PHOTOGRAPHER RESPONDS TO NINTH CIRCUIT COURT REGARDING DECISION SUPPORTING COPYRIGHT OWNERS OF INTELLECTUAL PROPERTY
Update: Kelly v Arriba Soft
Huntington Beach, CA -- (SEND2PRESS NEWSWIRE via PRNetwire) -- April 4, 2002. Leslie A. Kelly, Plaintiff, Kelly v Arriba Soft, Inc., 00-55521, today released the text of his response to the Sorcercon (Ditto.com, formerly Arriba Soft, Inc.) appeal to the Ninth Circuit Court of Appeals for an "en banc" hearing to the decision released on February 6, 2002, by Judges Betty B. Fletcher, Thomas G. Nelson and Marsha S. Berzon.
Kelly's Attorneys in the appeal, Charles D. Ossola and Jule L. Sigall, ARNOLD & PORTER, Washington, DC, and Steven L. Krongold, ARTER & HADDEN LLP, Irvine, California, responded on March 26, 2002. They were supported by an Amici Curiae brief filed by Victor S. Perlman, American Society of Media Photographers, Inc., and The Authors Guild, Inc., North American Nature Photography Association, National Music Publishers Association and the Harry Fox Agency.
According to Kelly, "What began as a simple case of vicarious copyright infringement by a rogue business operation, Arriba Soft's Arriba Vista Image Searcher, in early 1999 has evolved into an important legal decision that clears the way for use of images, and text, on the Net by photographers, artists, writers, et al, without fear that they can be legally ripped off by image search engines or others. It also clearly establishes that copyright law does apply to intellectual property on the Internet. It establishes important case law for use of thumbnails, for linking, inline linking and framing. The case began when Steven L. Krongold filed on my behalf on April 6, 1999, in the US Fifth Circuit Court in Santa Ana, California.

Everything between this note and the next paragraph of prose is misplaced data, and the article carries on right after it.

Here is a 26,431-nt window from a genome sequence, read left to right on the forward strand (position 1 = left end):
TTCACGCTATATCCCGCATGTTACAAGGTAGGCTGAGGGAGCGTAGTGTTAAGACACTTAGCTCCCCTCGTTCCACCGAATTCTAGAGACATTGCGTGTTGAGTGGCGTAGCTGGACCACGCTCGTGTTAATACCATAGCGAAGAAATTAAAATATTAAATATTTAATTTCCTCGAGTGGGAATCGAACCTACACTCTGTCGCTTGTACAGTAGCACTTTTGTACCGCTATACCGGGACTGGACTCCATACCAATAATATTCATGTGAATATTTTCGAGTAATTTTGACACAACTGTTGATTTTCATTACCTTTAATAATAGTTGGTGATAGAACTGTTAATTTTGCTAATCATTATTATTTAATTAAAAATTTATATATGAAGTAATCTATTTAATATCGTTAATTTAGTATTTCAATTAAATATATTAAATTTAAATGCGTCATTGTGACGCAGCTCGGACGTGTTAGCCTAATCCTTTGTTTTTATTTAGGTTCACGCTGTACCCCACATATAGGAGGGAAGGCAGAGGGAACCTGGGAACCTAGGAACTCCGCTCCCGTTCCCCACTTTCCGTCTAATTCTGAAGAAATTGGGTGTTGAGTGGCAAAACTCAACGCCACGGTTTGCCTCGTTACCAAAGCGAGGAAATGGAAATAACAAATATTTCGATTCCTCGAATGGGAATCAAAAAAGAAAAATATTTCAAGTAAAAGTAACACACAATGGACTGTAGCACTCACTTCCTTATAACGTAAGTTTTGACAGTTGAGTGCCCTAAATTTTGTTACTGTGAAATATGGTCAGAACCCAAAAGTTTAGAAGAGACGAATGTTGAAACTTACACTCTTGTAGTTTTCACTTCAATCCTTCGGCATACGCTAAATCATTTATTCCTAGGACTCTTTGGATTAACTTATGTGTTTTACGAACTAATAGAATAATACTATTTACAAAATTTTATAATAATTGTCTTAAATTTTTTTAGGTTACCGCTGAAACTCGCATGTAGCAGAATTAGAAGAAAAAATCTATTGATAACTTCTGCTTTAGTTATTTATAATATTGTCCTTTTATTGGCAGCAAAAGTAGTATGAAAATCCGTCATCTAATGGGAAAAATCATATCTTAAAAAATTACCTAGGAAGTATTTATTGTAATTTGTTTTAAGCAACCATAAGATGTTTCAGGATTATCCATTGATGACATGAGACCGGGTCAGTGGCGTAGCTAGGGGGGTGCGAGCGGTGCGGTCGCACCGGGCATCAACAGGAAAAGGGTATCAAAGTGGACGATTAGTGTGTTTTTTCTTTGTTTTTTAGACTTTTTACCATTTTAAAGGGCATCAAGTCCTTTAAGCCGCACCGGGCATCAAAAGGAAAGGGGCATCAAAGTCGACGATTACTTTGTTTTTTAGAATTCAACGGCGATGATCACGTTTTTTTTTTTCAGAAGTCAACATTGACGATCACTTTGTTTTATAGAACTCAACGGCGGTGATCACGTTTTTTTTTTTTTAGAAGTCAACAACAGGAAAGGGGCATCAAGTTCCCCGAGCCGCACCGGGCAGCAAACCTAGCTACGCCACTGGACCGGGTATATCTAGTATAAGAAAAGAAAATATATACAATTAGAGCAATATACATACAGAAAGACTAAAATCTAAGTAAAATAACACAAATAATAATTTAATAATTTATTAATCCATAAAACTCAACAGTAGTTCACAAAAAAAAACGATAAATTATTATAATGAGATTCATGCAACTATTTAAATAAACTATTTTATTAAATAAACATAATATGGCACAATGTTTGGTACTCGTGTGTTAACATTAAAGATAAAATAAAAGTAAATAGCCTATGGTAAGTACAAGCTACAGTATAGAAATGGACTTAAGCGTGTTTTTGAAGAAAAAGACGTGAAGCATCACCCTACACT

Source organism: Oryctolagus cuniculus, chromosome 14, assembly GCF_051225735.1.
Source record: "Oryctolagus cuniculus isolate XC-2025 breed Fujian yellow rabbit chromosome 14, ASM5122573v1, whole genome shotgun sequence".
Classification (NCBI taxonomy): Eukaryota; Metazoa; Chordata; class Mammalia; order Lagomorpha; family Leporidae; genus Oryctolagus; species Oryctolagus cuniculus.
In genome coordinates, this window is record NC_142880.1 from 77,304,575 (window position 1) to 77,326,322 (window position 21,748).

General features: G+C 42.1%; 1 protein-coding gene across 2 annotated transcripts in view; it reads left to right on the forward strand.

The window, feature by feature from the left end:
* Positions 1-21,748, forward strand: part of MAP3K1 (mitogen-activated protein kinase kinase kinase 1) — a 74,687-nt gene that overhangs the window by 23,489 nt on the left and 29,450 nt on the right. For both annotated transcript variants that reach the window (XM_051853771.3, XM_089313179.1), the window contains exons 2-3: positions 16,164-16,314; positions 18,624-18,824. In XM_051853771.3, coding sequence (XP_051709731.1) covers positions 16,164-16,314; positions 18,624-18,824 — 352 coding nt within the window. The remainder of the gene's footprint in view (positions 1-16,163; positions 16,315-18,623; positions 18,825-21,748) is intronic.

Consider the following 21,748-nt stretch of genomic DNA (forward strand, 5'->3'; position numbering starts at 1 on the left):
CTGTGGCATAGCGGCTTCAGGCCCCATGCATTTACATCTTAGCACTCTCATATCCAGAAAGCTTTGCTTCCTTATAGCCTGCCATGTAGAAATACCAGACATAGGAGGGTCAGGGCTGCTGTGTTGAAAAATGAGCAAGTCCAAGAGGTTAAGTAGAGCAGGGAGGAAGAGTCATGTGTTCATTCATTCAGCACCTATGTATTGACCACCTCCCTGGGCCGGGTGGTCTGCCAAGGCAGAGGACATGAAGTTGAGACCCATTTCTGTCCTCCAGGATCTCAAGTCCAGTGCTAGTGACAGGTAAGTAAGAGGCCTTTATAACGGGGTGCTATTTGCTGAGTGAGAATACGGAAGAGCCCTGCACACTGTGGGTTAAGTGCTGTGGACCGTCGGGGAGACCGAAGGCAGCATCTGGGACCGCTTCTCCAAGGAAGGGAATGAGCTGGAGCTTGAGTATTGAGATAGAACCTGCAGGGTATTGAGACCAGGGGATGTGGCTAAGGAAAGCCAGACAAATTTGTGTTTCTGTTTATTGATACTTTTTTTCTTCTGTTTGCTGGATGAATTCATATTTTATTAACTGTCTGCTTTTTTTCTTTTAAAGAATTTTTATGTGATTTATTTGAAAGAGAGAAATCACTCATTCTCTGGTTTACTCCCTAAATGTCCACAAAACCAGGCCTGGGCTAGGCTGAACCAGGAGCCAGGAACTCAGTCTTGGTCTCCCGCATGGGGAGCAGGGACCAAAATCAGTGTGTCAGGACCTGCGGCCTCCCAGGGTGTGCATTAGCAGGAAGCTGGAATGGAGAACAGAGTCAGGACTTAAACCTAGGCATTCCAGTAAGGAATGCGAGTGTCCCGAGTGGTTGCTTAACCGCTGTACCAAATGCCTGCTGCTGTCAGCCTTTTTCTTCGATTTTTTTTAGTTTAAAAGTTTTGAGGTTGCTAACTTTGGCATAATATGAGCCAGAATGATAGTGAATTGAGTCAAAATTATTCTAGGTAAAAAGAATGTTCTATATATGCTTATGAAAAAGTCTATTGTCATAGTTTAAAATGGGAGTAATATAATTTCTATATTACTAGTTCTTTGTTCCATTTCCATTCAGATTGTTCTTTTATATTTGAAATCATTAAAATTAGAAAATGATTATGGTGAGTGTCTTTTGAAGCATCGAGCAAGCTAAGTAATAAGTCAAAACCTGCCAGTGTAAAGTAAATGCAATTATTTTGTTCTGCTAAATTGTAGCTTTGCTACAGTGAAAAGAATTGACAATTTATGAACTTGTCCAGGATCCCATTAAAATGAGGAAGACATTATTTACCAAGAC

"In clear language, supported by case law, Ossola, Sigall, Krongold and Amici Curiae fully dispel the flawed notions raised by Defendant Ditto.com that the Ninth Circuit Court of Appeals' ruling erred in its decision that Arriba Soft's Arriba Vista Image Searcher display of full sized images was copyright infringement. My legal team has also clearly established that the Sony case fully supports Plaintiff Kelly! Ditto.com has argued numerous times that there has never been any proof that Kelly's images were displayed, despite the fact that Kelly has provided copies of images, and even Ditto.com has attached a copy provided by Kelly of his own image in display as part of their brief requesting "en banc" hearing. Of course, there is no legal requirement for Kelly to prove that his images were actually display, reaffirmed by "Nimmer on Copyright" (Melville B. Nimmer & David Nimmer, 1999). However, for the first time, publicly, my Attorneys have pointed out that even if it were required, Arriba Soft has acknowledged, 'When plaintiff's images were removed from the database, most records regarding the images were inadvertently and permanently deleted as well.'